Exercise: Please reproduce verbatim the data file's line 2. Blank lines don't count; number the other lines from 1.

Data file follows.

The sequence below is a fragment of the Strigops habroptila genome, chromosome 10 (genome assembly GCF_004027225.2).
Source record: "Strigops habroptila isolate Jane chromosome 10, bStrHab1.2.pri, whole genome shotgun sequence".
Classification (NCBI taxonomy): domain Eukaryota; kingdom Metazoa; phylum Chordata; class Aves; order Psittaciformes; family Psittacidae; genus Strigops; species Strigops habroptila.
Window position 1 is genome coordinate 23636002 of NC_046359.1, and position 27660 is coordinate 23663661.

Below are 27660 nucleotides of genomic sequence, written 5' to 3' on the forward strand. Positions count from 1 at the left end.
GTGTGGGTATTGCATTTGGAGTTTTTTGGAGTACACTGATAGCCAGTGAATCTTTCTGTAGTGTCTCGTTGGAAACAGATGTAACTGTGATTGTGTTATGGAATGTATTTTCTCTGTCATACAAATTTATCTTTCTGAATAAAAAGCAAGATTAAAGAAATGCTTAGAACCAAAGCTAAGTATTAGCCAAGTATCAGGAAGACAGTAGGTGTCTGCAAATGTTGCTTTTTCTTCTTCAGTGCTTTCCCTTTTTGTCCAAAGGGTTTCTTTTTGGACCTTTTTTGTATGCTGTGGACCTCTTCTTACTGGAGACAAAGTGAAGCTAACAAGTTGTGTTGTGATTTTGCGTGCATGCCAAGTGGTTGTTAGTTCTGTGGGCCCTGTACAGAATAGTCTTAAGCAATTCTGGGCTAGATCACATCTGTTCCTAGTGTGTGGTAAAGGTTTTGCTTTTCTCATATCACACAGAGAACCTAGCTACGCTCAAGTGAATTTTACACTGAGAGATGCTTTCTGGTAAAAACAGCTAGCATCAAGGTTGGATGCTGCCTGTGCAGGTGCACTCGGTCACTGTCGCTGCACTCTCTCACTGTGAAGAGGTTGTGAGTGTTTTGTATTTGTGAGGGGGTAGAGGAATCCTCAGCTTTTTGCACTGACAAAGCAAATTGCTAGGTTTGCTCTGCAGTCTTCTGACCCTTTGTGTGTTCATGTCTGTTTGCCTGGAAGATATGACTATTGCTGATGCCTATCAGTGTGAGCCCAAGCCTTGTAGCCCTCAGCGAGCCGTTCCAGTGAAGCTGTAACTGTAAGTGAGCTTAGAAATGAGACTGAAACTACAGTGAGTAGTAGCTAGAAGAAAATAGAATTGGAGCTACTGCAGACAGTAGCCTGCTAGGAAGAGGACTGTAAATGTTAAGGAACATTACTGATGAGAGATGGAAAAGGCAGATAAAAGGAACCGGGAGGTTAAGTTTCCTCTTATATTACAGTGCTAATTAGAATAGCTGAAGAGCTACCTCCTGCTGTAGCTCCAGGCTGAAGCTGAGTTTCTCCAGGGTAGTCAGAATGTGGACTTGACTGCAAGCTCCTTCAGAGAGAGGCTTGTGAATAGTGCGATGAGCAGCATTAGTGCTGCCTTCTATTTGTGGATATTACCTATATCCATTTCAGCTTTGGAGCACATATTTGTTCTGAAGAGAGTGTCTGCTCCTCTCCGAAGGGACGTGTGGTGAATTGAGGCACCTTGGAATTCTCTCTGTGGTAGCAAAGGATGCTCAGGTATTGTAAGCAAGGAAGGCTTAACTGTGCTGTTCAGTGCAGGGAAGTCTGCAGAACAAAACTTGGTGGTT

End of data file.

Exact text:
Source record: "Strigops habroptila isolate Jane chromosome 10, bStrHab1.2.pri, whole genome shotgun sequence".